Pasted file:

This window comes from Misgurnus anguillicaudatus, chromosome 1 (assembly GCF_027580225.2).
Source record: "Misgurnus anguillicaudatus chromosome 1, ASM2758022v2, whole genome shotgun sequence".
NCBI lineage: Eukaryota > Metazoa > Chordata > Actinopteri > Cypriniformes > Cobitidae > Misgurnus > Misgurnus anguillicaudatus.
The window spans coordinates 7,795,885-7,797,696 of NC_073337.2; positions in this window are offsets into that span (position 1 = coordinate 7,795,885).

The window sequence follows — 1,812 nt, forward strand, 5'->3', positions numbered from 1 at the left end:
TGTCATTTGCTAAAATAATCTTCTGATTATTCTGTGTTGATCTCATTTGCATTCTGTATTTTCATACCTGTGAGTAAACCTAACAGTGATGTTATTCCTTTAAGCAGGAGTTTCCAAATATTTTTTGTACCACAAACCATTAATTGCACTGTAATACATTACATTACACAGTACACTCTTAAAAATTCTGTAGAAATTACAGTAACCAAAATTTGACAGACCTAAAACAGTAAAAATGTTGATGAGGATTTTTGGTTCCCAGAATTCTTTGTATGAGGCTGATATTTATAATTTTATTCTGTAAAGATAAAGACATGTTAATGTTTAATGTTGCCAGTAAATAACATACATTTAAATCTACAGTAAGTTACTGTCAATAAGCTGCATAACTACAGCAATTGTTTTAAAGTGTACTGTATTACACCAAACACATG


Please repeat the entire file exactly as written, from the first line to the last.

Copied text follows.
This window comes from Misgurnus anguillicaudatus, chromosome 1 (assembly GCF_027580225.2).
Source record: "Misgurnus anguillicaudatus chromosome 1, ASM2758022v2, whole genome shotgun sequence".
NCBI lineage: Eukaryota > Metazoa > Chordata > Actinopteri > Cypriniformes > Cobitidae > Misgurnus > Misgurnus anguillicaudatus.
The window spans coordinates 7,795,885-7,797,696 of NC_073337.2; positions in this window are offsets into that span (position 1 = coordinate 7,795,885).

The window sequence follows — 1,812 nt, forward strand, 5'->3', positions numbered from 1 at the left end:
TGTCATTTGCTAAAATAATCTTCTGATTATTCTGTGTTGATCTCATTTGCATTCTGTATTTTCATACCTGTGAGTAAACCTAACAGTGATGTTATTCCTTTAAGCAGGAGTTTCCAAATATTTTTTGTACCACAAACCATTAATTGCACTGTAATACATTACATTACACAGTACACTCTTAAAAATTCTGTAGAAATTACAGTAACCAAAATTTGACAGACCTAAAACAGTAAAAATGTTGATGAGGATTTTTGGTTCCCAGAATTCTTTGTATGAGGCTGATATTTATAATTTTATTCTGTAAAGATAAAGACATGTTAATGTTTAATGTTGCCAGTAAATAACATACATTTAAATCTACAGTAAGTTACTGTCAATAAGCTGCATAACTACAGCAATTGTTTTAAAGTGTACTGTATTACACCAAACACATG